So here we are, twelve months later. Perhaps you wrote 12 manuscripts (or more); perhaps you wrote one. No matter. The first order of business is a round of applause because writing is serious business. After all, you are committing to make magic, to bring joy, to provide insights into the depth of our shared human experience. That is no small thing.
Second, few things make us feel as vulnerable and exposed as sharing our work. So, I want to thank you all for your honesty and courage in doing just that. As a Critique Ninja, I had the opportunity to read so many wonderful manuscripts: stories that made me laugh or swoon or simply pause to relish the experience of a perfect collaboration of words. I truly hope you all continue to find and create inspiration in this next year.
On the topic of being inspired, I thought it might be helpful to share some insights on what I learned as your Critique Ninja, trends I saw, and practical tips to help you revise your stories in the new year.
With that in mind…
- Beware of “telling” (or, not enough “showing”)
Showing vs. telling is tricky. It sounds good in theory, but what exactly does this look like in practice? And how do you know if you’re telling or showing? And should you always be showing, is there never a time to tell?
I like to think of showing vs. telling as the difference between inviting your reader to be a direct participant in the story and having your narrator tell the reader about the story. In the first instance, the reader feels as if she’s right there in the story (she is the MC), living everything first-hand. Telling, on the other hand, keeps your reader at arm’s-length, needing to get the story from the narrator’s version of events (whether that’s your MC or a third-party).
(a) Think of showing as offering proof. You provide evidence; your reader experiences it and arrives at the truth herself.
“Oliver was angry!”
The narrator is telling us about Oliver’s emotional state, but the reader isn’t experiencing the anger herself.
“Oliver trembled; a ball of heat grew inside him threatening to explode!”
This isn’t an amazing sentence but it is providing evidence of anger. The reader assimilates it and arrives at the conclusion that Oliver was angry. This is showing.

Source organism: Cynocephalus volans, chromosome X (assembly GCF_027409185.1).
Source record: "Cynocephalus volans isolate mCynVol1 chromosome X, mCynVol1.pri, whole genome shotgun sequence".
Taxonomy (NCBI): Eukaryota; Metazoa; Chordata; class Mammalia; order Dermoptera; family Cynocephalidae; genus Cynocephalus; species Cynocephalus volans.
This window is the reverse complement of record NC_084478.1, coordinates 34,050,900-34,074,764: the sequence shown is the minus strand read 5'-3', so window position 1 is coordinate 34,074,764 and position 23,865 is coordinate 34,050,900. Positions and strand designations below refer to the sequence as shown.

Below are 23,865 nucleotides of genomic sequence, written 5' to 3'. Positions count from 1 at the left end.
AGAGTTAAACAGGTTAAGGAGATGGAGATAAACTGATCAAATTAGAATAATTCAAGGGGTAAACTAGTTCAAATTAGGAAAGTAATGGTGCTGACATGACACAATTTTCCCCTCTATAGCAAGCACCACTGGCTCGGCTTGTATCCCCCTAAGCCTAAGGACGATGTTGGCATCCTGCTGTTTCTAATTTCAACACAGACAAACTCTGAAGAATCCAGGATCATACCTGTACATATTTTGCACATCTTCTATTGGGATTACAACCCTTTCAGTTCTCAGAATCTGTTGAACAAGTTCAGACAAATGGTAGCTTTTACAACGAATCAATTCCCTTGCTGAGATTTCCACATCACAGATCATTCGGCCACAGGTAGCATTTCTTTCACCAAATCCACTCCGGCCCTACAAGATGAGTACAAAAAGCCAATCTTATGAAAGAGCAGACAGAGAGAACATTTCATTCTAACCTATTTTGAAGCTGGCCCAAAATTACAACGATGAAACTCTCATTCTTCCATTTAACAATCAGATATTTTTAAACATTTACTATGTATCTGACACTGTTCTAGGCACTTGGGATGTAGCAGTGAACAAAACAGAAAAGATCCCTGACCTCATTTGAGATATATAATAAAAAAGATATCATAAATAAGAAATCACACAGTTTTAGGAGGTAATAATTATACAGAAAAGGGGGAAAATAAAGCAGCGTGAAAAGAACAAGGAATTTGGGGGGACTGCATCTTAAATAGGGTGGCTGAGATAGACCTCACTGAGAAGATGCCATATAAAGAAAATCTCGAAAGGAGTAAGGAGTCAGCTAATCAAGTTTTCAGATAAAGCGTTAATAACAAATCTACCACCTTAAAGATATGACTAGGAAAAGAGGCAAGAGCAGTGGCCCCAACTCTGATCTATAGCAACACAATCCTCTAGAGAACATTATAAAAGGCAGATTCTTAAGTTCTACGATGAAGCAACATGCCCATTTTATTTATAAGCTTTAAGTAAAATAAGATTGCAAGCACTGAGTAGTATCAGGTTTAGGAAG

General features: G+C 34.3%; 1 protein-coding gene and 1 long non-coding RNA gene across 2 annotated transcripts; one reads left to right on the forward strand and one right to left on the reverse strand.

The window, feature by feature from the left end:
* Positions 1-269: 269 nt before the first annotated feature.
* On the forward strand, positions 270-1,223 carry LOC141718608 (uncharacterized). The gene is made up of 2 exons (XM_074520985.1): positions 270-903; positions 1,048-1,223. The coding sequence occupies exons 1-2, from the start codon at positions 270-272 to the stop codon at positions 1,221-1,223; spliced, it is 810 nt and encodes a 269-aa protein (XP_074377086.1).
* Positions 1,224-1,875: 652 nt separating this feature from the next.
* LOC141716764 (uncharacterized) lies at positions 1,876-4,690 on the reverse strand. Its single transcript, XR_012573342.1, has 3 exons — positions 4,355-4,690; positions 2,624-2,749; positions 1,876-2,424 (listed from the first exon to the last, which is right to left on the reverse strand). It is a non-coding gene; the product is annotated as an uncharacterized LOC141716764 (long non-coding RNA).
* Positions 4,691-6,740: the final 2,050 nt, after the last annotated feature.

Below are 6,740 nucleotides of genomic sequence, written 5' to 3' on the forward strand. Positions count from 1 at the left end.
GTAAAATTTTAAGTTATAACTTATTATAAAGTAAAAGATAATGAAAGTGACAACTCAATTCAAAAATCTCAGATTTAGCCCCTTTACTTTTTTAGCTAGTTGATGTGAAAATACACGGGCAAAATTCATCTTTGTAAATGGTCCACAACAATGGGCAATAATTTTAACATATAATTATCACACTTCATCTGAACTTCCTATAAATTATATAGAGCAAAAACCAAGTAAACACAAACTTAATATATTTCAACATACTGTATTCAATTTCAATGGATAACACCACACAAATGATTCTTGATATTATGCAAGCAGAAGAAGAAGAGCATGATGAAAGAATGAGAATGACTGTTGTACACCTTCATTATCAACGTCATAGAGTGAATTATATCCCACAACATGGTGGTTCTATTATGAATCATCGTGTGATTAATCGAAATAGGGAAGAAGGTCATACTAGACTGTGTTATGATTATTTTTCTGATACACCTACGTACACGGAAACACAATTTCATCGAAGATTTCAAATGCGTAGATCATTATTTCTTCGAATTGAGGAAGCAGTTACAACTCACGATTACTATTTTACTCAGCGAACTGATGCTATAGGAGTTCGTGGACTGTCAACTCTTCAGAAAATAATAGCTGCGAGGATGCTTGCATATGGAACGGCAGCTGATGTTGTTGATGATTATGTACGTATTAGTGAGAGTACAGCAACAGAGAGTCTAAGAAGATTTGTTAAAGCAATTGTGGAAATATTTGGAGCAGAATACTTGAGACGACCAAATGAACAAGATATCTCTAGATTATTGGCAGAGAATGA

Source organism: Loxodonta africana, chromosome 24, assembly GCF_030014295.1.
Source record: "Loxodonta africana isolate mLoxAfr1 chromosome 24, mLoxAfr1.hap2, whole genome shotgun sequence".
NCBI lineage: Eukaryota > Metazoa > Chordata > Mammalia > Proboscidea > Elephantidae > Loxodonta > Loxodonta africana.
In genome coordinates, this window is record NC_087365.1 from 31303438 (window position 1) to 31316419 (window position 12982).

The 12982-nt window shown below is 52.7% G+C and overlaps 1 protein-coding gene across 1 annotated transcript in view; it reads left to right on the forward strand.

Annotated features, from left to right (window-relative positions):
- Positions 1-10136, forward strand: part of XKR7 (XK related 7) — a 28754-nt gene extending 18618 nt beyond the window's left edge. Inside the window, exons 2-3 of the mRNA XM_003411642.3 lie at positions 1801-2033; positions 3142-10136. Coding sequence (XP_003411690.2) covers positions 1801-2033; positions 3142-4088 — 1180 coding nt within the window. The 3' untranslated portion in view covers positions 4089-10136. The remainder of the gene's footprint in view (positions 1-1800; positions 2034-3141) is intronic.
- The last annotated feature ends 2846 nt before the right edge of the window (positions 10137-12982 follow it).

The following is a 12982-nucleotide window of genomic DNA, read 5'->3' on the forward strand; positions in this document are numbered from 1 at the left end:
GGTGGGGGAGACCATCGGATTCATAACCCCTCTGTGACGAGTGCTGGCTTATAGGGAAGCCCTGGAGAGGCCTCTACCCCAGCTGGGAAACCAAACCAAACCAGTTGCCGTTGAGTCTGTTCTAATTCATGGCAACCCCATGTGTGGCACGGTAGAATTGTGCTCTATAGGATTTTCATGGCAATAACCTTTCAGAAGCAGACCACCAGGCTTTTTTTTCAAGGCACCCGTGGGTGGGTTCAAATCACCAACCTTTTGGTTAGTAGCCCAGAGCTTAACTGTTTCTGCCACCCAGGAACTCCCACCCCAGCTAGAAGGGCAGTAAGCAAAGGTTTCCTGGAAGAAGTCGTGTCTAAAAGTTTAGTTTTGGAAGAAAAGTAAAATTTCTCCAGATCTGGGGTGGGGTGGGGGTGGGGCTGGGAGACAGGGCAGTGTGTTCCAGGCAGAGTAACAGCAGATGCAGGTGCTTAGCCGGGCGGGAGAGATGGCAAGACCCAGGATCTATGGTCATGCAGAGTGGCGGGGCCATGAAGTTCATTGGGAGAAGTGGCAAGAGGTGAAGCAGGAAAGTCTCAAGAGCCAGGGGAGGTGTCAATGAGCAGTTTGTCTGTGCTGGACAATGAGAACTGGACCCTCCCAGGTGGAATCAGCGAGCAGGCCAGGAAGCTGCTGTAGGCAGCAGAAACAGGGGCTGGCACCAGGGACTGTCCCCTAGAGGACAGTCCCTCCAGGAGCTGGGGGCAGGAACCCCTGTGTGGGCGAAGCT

By the way, anytime you name an emotion, you are telling. When revising your manuscripts, identify all references to an emotion and try to communicate the emotions without spelling things out so bluntly. THE EMOTION THESAURUS is a wonderful resource for this.
(b) Offer facts, not opinions or judgements. Let the reader decide how she thinks or feels about what’s happening.
“Billy was a bully.”
The narrator is proving an opinion. The reader is expected to agree. This is telling.
“Billy knocked Oliver off the swing and laughed.”
The narrator is simply providing the facts; the reader is providing the opinion (“That Billy is such a bully!”). This act of formulating her own opinion, allows the reader to feel like she is participating in the story rather than simply being led along by the narrator.
(c) Think of readers as detectives, they like to figure things out themselves. So, drop clues along the way that the reader can pick up to put two-and-two together.
“Suzy was an inquisitive child.”
This is the narrator providing a conclusion.
“Suzy devoured books long into the night and peppered her parents with questions for hours the next morning.”
You have provided clues that the reader can interpret on her own.
(d) Minimize the dialogue. Talking is, by its very nature, telling. Anytime your characters are talking, the story is being told. That’s not to say you should never have dialogue in your stories. The key is to remember that readers like to feel engaged, they prefer active vs. passive acts. Use dialogue, but be selective about when and how you do so to ensure it doesn’t bring the story to a halt.
(e) One final point here, just because showing is more engaging than telling doesn’t mean you should always be showing. There are times when telling is better (particularly when you want to create distance between the reader and the characters, or when you don’t need to take the readers so in-depth). The key is to be mindful of when and how you tell vs. show and use these techniques strategically.
- Not enough story structure (or, the missing goal)
Structure is essential to reader engagement. That doesn’t mean stories must be formulaic or all follow the same pattern. Rather, think of structure like the framework that supports a house. You need columns and floors, ceilings and walls in order to ensure your house will stand. That said, once the structure is in place, there are many variations your house can take.
Stories built around a solid structure make it easy for readers to enter into that space and explore new ideas. Conversely, if the story lacks structure, the reader may spend a great deal of time simply trying to get his footing.
So how does one build a story structure? There are many components to this. However, the first requirement is to ensure there is a goal.